Your GPA and standardized testing scores aren’t the only factors that determine your application status. College admissions officers like to consider a range of elements when they look for potential students. Of course, grades, extracurricular activities, SAT and ACT scores, and personal statements are all important parts of your application, but some students don’t realize that colleges could also take a look at profiles on social media sites like Twitter and Instagram.
If your account is not set to private, it is possible that an admissions officer will look at your online accounts. Not all colleges take this step during the admissions process, but you don’t want to rule out the possibility. Because social media can show colleges whether a particular student is a good fit for their school, Instagram, Facebook, Snapchat, TikTok, and other social media websites are on college radars now more than ever.
Because your social media presence could determine whether you get an acceptance or rejection letter, we highly recommend looking over your social media posts before submitting your college applications. Because college can see anything you’ve ever publicly posted online, your examination of your social media should include both recent and older posts.
We’ll talk more about this topic in detail so you can understand the true impact of social media on your college application.
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Do Colleges Really Look At Your Social Media Pages?
There is a real chance that college admission officers will look at your social media. This isn’t set in stone, but in a recent Kaplan Test Prep survey, around one-third of officers admitted to looking at students’ social media accounts to learn more about prospective students. In most cases, however, admissions officers aren’t that interested in social media. A majority of admissions officers said they look at students’ online presences “somewhat rarely.”
Still, those admissions officers who look at social media the most said they found posts and content that helped the student in their application process. Around 32% did say that they found posts that hurt students’ chances of admission too.
What Makes A Social Media Page Stand Out Positively?
So, how can students boost their application with social media and present a good image to admissions officers? Students should think about how their posts indicate their character. Kids who show themselves as active members of their community will obviously look better, and posting about volunteer work, internships, and other extracurriculars can give you an advantage over other applicants. Also showing off academic awards, events, and other hobbies and passions online can help your chances of being seen in a positive light.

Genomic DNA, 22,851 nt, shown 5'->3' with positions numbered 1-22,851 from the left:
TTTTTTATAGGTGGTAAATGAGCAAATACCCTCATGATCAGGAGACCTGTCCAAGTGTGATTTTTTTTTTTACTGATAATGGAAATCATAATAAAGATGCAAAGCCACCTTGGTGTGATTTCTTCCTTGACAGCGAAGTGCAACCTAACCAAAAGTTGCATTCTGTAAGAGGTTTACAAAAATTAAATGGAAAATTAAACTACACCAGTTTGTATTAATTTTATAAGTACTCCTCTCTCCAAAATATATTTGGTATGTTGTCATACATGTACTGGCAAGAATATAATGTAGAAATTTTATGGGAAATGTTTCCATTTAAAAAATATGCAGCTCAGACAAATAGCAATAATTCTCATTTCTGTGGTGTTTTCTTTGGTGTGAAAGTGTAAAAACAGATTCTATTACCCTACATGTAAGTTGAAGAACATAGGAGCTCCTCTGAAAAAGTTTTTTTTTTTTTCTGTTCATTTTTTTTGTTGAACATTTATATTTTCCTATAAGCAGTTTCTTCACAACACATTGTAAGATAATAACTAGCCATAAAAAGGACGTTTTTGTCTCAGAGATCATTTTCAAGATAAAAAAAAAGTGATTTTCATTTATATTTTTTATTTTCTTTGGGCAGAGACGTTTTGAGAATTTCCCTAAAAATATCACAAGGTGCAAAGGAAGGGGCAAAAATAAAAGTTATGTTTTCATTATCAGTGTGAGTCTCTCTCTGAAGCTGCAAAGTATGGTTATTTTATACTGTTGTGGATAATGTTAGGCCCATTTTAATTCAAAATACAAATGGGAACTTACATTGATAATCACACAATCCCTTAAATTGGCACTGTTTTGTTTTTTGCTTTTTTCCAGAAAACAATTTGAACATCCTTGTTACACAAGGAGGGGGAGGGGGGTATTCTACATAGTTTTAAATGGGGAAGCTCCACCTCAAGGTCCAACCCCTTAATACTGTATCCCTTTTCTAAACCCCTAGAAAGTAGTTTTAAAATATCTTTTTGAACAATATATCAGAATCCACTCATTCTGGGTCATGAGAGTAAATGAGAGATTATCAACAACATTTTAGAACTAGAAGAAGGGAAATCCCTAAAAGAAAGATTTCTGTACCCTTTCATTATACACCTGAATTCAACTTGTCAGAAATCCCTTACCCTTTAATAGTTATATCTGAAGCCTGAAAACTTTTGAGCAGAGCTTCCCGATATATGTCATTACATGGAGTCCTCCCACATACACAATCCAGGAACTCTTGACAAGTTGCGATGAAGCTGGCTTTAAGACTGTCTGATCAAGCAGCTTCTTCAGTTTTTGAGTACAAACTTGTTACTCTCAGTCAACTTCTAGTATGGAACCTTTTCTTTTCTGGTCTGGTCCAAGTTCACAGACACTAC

Again, most admissions officers are not looking at your social media. But on the off chance they are, it’s good to have a clean and well-rounded profile.
In the next few sections of this blog post, we’ll discuss what you shouldn’t post online.
Should You Delete Your Social Media?
Some students wonder if they should simply delete their online presence right before submitting their applications. This is one option, but we don’t recommend deleting your online presence entirely. While it’s true that there have been cases where colleges have revoked acceptance letters due to inappropriate social media posts, most students will benefit from having an online presence.
In fact, deleting all your online accounts could raise red flags to admission officers that check social media. They might think you have something to hide, especially since it’s unusual for someone not to have any online presence these days. Instead of deleting your accounts, try deleting questionable posts that could get you in trouble.
What Should You Delete From Your Social Media?
Some basic steps you can take to clean up your online presence for college admission officers, you should:
- Look at your profile picture. To make a good first impression, choose a photo that is appropriate and semi-professional looking.
- Delete any posts that display illegal activity or suggest approval of illegal activities. Party photos, pictures of drugs, content with underage drinking, and any other illegal activity should be deleted from your social media accounts. This may sound obvious, but some students forget to do this and end up getting reported to colleges by third parties.
- Remove yourself from tagged photos. In some cases, other people may have tagged you in inappropriate posts or photos. Look through your tagged photos and make sure that there is nothing illicit or inappropriate.
- Get rid of any nudity or offensive symbols. Colleges don’t want to see nude photos online. Offensive symbols like the middle finger or anything racially insensitive should also be deleted as you sweep through your social media.
- Finally, remove any hateful or crude comments posted on your accounts. Comb through any comments you made and delete anything rude or negative. You don’t want admissions officers associating you with inappropriate comments you made when you were younger. This could include swear words as well. It’s not that you can’t ever swear online, but you want to paint a positive image of yourself.
Taking steps to protect your online image and curate a positive online presence can take a lot of work, but this is an essential step if you want to show admission officers your best side.
Though not all colleges look at your social media, there is still a chance it could impact your college admissions decisions, so you can never be too careful.
We highly recommend that you check out our blog: What Demonstrated Interest Means in College Admissions
At HelloCollege, we know how difficult it can be to prepare for college and aim to make the process as simple and easy as possible. We want to help you get accepted into the university of your dreams!